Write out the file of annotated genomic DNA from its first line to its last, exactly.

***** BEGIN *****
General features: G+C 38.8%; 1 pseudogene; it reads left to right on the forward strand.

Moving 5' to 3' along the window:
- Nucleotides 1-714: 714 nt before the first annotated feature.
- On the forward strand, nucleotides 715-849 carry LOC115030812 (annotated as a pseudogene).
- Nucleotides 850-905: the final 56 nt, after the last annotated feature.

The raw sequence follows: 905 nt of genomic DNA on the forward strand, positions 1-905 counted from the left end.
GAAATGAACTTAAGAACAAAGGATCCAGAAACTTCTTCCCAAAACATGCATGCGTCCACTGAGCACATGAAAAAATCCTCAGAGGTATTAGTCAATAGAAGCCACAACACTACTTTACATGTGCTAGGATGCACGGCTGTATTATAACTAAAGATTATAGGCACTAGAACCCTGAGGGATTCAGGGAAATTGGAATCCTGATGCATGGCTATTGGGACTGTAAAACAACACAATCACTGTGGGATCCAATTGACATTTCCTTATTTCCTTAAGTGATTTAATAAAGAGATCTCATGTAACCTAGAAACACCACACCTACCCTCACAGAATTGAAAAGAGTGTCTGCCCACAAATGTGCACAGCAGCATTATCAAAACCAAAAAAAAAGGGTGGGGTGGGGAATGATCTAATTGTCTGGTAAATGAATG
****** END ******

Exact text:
General features: G+C 38.8%; 1 pseudogene; it reads left to right on the forward strand.

Moving 5' to 3' along the window:
- Nucleotides 1-714: 714 nt before the first annotated feature.
- On the forward strand, nucleotides 715-849 carry LOC115030812 (annotated as a pseudogene).
- Nucleotides 850-905: the final 56 nt, after the last annotated feature.

The raw sequence follows: 905 nt of genomic DNA on the forward strand, positions 1-905 counted from the left end.
GAAATGAACTTAAGAACAAAGGATCCAGAAACTTCTTCCCAAAACATGCATGCGTCCACTGAGCACATGAAAAAATCCTCAGAGGTATTAGTCAATAGAAGCCACAACACTACTTTACATGTGCTAGGATGCACGGCTGTATTATAACTAAAGATTATAGGCACTAGAACCCTGAGGGATTCAGGGAAATTGGAATCCTGATGCATGGCTATTGGGACTGTAAAACAACACAATCACTGTGGGATCCAATTGACATTTCCTTATTTCCTTAAGTGATTTAATAAAGAGATCTCATGTAACCTAGAAACACCACACCTACCCTCACAGAATTGAAAAGAGTGTCTGCCCACAAATGTGCACAGCAGCATTATCAAAACCAAAAAAAAAGGGTGGGGTGGGGAATGATCTAATTGTCTGGTAAATGAATG